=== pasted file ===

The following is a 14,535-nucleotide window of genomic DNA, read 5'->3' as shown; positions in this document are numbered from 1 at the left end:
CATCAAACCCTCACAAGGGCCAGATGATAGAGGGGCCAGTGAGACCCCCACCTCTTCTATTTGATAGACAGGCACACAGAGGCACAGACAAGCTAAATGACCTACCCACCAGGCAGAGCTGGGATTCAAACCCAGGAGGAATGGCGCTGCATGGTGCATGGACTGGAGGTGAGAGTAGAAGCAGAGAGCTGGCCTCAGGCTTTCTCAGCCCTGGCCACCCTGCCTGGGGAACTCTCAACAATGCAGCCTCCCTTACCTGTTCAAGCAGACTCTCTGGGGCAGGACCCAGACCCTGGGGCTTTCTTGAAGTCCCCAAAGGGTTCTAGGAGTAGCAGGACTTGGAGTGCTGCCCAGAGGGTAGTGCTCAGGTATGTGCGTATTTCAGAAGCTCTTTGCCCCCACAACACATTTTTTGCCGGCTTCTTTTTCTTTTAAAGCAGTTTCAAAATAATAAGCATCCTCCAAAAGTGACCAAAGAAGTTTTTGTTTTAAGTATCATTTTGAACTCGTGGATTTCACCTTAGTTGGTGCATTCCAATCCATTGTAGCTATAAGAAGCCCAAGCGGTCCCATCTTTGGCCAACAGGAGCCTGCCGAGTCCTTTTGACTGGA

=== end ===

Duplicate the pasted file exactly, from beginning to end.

The following is a 14,535-nucleotide window of genomic DNA, read 5'->3' as shown; positions in this document are numbered from 1 at the left end:
CATCAAACCCTCACAAGGGCCAGATGATAGAGGGGCCAGTGAGACCCCCACCTCTTCTATTTGATAGACAGGCACACAGAGGCACAGACAAGCTAAATGACCTACCCACCAGGCAGAGCTGGGATTCAAACCCAGGAGGAATGGCGCTGCATGGTGCATGGACTGGAGGTGAGAGTAGAAGCAGAGAGCTGGCCTCAGGCTTTCTCAGCCCTGGCCACCCTGCCTGGGGAACTCTCAACAATGCAGCCTCCCTTACCTGTTCAAGCAGACTCTCTGGGGCAGGACCCAGACCCTGGGGCTTTCTTGAAGTCCCCAAAGGGTTCTAGGAGTAGCAGGACTTGGAGTGCTGCCCAGAGGGTAGTGCTCAGGTATGTGCGTATTTCAGAAGCTCTTTGCCCCCACAACACATTTTTTGCCGGCTTCTTTTTCTTTTAAAGCAGTTTCAAAATAATAAGCATCCTCCAAAAGTGACCAAAGAAGTTTTTGTTTTAAGTATCATTTTGAACTCGTGGATTTCACCTTAGTTGGTGCATTCCAATCCATTGTAGCTATAAGAAGCCCAAGCGGTCCCATCTTTGGCCAACAGGAGCCTGCCGAGTCCTTTTGACTGGA